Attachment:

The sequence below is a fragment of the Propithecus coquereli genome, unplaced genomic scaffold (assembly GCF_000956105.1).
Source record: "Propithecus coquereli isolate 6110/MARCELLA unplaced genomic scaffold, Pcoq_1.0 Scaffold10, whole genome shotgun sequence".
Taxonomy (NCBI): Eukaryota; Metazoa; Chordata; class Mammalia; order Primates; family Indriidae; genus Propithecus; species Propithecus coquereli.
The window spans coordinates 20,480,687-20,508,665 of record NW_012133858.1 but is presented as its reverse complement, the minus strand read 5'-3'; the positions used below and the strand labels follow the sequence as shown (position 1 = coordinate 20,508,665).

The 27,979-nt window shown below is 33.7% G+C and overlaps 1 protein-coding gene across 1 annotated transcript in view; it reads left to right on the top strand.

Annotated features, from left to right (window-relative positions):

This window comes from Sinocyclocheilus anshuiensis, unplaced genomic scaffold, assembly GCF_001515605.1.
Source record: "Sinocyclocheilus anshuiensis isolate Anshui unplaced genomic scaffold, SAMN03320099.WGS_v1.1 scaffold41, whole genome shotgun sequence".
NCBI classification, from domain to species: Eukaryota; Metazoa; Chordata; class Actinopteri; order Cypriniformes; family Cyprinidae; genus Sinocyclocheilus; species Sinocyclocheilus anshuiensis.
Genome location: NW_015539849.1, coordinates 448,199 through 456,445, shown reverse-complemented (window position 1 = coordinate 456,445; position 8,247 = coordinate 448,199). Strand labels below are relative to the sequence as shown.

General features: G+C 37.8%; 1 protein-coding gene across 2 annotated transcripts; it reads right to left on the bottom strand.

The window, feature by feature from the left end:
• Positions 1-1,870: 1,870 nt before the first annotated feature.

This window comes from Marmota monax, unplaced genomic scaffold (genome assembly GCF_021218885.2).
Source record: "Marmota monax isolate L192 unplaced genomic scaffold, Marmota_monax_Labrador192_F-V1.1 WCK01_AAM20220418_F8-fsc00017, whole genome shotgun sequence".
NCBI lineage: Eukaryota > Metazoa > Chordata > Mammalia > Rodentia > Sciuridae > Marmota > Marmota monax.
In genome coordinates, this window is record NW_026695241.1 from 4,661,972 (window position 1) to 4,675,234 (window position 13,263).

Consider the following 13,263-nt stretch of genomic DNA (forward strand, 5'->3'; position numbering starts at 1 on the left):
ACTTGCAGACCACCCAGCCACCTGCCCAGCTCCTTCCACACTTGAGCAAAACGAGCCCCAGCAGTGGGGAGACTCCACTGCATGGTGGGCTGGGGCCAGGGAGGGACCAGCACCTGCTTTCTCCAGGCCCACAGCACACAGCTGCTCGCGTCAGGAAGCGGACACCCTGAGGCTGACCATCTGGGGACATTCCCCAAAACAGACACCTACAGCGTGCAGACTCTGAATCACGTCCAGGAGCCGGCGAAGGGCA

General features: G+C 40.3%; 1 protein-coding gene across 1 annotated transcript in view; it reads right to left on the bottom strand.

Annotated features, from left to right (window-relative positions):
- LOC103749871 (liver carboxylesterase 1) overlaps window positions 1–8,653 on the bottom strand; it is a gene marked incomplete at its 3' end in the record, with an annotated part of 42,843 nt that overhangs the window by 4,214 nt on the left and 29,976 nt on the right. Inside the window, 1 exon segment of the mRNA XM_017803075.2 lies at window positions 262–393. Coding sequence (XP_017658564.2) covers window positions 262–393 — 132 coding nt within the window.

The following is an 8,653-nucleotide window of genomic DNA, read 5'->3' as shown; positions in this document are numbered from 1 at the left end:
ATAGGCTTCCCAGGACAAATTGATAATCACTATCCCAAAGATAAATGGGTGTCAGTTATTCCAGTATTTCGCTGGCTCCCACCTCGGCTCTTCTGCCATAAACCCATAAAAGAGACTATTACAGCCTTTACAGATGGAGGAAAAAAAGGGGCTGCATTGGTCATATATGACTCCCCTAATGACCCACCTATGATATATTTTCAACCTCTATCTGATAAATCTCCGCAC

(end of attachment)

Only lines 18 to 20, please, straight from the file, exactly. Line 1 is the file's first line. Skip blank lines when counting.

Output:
Consider the following 13,263-nt stretch of genomic DNA (forward strand, 5'->3'; position numbering starts at 1 on the left):
ACTTGCAGACCACCCAGCCACCTGCCCAGCTCCTTCCACACTTGAGCAAAACGAGCCCCAGCAGTGGGGAGACTCCACTGCATGGTGGGCTGGGGCCAGGGAGGGACCAGCACCTGCTTTCTCCAGGCCCACAGCACACAGCTGCTCGCGTCAGGAAGCGGACACCCTGAGGCTGACCATCTGGGGACATTCCCCAAAACAGACACCTACAGCGTGCAGACTCTGAATCACGTCCAGGAGCCGGCGAAGGGCA

General features: G+C 40.3%; 1 protein-coding gene across 1 annotated transcript in view; it reads right to left on the bottom strand.